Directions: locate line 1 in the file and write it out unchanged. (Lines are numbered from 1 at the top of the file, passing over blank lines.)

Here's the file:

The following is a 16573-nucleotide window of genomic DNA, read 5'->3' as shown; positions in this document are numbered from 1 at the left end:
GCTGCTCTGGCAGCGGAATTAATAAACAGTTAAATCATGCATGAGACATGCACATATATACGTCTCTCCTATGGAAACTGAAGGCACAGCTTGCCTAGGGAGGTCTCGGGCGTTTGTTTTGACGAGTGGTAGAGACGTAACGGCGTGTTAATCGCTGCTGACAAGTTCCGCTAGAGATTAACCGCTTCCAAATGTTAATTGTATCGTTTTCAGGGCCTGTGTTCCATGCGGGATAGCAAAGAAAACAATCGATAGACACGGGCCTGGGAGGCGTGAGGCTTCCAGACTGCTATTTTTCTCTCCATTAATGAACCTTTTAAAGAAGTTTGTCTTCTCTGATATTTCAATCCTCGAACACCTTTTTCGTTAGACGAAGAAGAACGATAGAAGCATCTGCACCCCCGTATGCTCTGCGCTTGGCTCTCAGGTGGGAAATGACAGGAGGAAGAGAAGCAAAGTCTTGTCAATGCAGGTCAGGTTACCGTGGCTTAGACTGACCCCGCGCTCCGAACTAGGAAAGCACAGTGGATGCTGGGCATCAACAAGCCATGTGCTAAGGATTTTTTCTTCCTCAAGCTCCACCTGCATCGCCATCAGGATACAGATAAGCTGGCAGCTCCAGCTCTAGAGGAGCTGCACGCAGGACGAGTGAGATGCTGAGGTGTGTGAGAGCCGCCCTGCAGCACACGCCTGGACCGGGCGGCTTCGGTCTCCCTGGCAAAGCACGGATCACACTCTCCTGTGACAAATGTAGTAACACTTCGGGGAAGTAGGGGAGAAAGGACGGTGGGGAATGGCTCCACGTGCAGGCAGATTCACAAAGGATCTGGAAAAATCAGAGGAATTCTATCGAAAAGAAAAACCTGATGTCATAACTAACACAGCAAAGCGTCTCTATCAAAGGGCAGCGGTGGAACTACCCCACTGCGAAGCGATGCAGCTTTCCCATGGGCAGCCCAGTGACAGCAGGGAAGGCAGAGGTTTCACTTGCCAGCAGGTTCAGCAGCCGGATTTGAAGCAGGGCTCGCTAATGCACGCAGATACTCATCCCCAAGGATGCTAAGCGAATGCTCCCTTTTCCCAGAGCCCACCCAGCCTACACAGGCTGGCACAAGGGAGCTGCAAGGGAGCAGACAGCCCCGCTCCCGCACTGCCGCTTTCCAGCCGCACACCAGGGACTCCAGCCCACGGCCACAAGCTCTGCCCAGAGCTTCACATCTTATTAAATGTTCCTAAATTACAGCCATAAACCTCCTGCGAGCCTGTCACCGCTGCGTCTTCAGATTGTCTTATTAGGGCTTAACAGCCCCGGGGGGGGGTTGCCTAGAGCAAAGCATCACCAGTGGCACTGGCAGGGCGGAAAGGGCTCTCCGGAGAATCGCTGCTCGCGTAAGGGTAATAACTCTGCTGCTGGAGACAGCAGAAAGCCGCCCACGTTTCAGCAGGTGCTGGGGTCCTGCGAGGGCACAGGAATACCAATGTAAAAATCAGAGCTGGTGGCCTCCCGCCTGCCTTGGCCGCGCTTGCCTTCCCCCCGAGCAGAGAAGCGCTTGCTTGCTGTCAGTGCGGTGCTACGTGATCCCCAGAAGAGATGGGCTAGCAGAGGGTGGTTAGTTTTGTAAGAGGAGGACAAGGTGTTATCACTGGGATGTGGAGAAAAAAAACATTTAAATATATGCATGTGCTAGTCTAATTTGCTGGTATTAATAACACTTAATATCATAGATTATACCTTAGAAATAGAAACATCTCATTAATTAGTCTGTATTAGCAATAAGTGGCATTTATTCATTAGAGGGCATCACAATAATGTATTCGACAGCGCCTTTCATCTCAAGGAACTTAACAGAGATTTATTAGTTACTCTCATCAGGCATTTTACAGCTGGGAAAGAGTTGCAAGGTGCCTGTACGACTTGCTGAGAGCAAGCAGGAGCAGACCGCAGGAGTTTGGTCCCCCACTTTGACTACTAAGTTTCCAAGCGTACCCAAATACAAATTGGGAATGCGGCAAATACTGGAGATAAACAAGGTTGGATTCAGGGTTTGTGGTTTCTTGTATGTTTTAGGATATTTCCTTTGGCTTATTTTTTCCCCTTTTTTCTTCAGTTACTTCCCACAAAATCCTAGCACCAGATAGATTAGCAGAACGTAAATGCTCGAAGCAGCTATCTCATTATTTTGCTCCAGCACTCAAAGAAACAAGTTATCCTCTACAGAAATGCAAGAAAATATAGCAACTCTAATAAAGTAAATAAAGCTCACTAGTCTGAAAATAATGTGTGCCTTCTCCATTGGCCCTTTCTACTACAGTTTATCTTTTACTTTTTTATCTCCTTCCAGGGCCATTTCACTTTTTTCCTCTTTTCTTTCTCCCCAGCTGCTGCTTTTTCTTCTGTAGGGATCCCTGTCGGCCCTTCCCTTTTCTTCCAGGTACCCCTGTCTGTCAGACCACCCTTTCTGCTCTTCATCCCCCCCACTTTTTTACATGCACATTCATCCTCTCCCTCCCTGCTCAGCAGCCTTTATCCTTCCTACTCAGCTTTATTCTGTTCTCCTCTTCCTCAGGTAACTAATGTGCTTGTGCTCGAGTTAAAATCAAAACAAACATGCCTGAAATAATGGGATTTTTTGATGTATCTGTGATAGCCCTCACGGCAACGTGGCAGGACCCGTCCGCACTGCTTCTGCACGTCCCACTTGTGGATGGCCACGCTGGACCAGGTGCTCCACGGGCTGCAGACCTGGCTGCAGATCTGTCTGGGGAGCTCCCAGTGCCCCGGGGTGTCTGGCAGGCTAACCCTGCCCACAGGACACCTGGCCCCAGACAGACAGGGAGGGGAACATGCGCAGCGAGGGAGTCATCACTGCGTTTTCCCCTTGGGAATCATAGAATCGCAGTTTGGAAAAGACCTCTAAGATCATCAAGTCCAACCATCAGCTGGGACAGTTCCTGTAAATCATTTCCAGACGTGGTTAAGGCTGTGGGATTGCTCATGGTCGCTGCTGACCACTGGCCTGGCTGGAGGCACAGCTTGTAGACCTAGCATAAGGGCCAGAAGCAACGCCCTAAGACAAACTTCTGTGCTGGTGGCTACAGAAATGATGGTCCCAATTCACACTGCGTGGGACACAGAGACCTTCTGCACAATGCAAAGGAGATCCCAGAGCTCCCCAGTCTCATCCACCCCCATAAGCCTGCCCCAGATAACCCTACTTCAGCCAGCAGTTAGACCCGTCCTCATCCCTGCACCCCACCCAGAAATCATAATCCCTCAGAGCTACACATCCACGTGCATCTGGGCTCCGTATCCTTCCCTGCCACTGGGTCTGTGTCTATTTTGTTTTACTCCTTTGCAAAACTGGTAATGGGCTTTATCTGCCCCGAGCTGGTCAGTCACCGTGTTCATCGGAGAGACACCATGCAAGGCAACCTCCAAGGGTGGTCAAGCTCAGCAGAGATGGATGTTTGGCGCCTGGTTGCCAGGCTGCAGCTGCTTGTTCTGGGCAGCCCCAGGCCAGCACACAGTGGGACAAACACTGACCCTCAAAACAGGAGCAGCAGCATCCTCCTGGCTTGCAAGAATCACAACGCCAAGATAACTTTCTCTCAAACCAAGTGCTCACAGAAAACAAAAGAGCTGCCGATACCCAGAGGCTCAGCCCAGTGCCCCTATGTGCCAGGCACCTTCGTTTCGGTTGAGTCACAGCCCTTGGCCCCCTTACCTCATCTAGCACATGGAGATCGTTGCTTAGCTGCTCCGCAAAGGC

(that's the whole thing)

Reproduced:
The following is a 16573-nucleotide window of genomic DNA, read 5'->3' as shown; positions in this document are numbered from 1 at the left end: